Outpost Raid: Champagne Sector
During World War I, Horace Pippin served in the well-known and respected Fifteenth Regiment of the New York National Guard, an all-black infantry unit. The regiment served under French command because of the U.S. Army’s concern over integration. Spending more time abroad than any other infantry, its members exhibited enough heroics during the war to be nicknamed the “Hell Fighters” by the Germans. Pippin was wounded and sent home after serving one year. Ten years later, he started painting scenes of his memories of the war, although his right arm had to be supported by his left hand whenever he worked at his easel. Outpost Raid: Champagne Sector is an early painting, executed only three years after the artist started to explore paint. The subdued palette of grays, browns, and black is typical of the artist. It is as if the entire confrontation occurs in shadows. Two men are standing in a trench. An American soldier enters from the left; judging by his French helmet, gear, and weapons, he is probably a member of Pippin’s regiment. On the right, a German soldier in a pale blue uniform and beret stands beside a sentry box. The scorn on the face of this soldier is the only emotion apparent in the painting, and it creates a vast distance between the two men. Silhouetted and hiding behind a bed of sandbags in the center of the composition are more American soldiers. While Pippin’s war paintings—his first subject matter—document a particular moment in global history, they also subtly address the issues of race and injustice in American life.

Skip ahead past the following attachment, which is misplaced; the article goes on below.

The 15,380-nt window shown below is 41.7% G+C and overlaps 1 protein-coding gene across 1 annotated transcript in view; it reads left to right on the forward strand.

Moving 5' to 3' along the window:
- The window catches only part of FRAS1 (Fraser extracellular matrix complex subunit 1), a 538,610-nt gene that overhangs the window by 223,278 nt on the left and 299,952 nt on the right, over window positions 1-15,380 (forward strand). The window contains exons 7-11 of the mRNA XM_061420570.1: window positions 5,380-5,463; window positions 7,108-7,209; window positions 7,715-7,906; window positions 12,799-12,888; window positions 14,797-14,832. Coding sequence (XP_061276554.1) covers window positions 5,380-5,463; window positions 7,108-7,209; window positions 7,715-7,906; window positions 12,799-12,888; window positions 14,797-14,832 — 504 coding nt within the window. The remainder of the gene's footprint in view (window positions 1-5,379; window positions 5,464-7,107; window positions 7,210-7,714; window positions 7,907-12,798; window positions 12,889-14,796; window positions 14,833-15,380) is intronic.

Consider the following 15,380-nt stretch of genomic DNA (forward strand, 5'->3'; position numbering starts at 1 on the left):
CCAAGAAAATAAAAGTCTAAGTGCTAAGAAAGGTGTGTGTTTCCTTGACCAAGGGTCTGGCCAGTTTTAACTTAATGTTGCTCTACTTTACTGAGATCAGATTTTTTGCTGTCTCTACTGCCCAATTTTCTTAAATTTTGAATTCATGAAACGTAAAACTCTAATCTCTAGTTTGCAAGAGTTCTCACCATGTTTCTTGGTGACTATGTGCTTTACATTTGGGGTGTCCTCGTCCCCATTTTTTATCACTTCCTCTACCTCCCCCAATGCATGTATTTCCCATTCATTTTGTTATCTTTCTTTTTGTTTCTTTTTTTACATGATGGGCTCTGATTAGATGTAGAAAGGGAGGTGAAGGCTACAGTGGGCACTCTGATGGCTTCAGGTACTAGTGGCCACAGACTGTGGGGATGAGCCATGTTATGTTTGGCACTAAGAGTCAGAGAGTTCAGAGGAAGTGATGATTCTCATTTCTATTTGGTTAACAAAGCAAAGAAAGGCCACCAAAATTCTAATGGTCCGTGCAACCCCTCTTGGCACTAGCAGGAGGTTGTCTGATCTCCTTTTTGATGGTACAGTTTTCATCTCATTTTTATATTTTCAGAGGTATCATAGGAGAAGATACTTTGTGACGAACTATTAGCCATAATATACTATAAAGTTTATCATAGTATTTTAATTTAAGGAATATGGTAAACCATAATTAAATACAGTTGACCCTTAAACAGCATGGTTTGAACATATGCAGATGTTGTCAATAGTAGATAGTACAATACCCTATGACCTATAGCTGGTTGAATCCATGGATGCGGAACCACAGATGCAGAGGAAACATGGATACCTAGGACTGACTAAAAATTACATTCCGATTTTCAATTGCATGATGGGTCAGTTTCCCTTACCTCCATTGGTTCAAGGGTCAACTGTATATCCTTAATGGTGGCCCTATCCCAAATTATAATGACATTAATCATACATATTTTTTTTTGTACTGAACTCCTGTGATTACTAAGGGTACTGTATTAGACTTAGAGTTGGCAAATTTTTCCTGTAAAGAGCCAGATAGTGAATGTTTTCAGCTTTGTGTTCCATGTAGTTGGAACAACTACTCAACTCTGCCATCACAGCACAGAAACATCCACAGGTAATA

Valérie Rousseau, “Outpost Raid: Champagne Sector,” exhibition label for Self-Taught Genius: Treasures from the American Folk Art Museum. Stacy C. Hollander and Valérie Rousseau, curators. New York: American Folk Art Museum, 2014.